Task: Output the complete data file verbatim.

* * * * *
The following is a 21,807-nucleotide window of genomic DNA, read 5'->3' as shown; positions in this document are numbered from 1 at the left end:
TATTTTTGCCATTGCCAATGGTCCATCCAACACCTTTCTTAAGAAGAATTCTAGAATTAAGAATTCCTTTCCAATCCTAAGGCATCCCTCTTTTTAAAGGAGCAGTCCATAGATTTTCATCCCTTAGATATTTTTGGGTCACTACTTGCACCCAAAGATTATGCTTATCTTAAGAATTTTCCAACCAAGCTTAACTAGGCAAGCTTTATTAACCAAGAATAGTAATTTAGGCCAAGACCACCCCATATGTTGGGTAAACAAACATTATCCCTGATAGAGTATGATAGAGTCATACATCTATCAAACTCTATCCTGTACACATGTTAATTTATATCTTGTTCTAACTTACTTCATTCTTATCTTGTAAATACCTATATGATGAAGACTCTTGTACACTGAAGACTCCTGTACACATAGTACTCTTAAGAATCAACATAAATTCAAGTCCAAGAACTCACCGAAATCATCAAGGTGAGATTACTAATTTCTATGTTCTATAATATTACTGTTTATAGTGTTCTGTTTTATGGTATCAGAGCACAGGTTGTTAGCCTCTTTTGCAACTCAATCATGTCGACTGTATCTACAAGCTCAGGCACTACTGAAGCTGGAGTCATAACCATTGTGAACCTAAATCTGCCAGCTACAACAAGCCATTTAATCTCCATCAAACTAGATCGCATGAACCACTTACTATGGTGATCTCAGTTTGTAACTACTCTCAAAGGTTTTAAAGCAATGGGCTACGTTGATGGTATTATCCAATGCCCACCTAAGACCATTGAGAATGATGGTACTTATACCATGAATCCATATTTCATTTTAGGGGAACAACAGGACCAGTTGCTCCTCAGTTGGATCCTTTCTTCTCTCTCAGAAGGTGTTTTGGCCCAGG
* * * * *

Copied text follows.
The following is a 21,807-nucleotide window of genomic DNA, read 5'->3' as shown; positions in this document are numbered from 1 at the left end:
TATTTTTGCCATTGCCAATGGTCCATCCAACACCTTTCTTAAGAAGAATTCTAGAATTAAGAATTCCTTTCCAATCCTAAGGCATCCCTCTTTTTAAAGGAGCAGTCCATAGATTTTCATCCCTTAGATATTTTTGGGTCACTACTTGCACCCAAAGATTATGCTTATCTTAAGAATTTTCCAACCAAGCTTAACTAGGCAAGCTTTATTAACCAAGAATAGTAATTTAGGCCAAGACCACCCCATATGTTGGGTAAACAAACATTATCCCTGATAGAGTATGATAGAGTCATACATCTATCAAACTCTATCCTGTACACATGTTAATTTATATCTTGTTCTAACTTACTTCATTCTTATCTTGTAAATACCTATATGATGAAGACTCTTGTACACTGAAGACTCCTGTACACATAGTACTCTTAAGAATCAACATAAATTCAAGTCCAAGAACTCACCGAAATCATCAAGGTGAGATTACTAATTTCTATGTTCTATAATATTACTGTTTATAGTGTTCTGTTTTATGGTATCAGAGCACAGGTTGTTAGCCTCTTTTGCAACTCAATCATGTCGACTGTATCTACAAGCTCAGGCACTACTGAAGCTGGAGTCATAACCATTGTGAACCTAAATCTGCCAGCTACAACAAGCCATTTAATCTCCATCAAACTAGATCGCATGAACCACTTACTATGGTGATCTCAGTTTGTAACTACTCTCAAAGGTTTTAAAGCAATGGGCTACGTTGATGGTATTATCCAATGCCCACCTAAGACCATTGAGAATGATGGTACTTATACCATGAATCCATATTTCATTTTAGGGGAACAACAGGACCAGTTGCTCCTCAGTTGGATCCTTTCTTCTCTCTCAGAAGGTGTTTTGGCCCAGG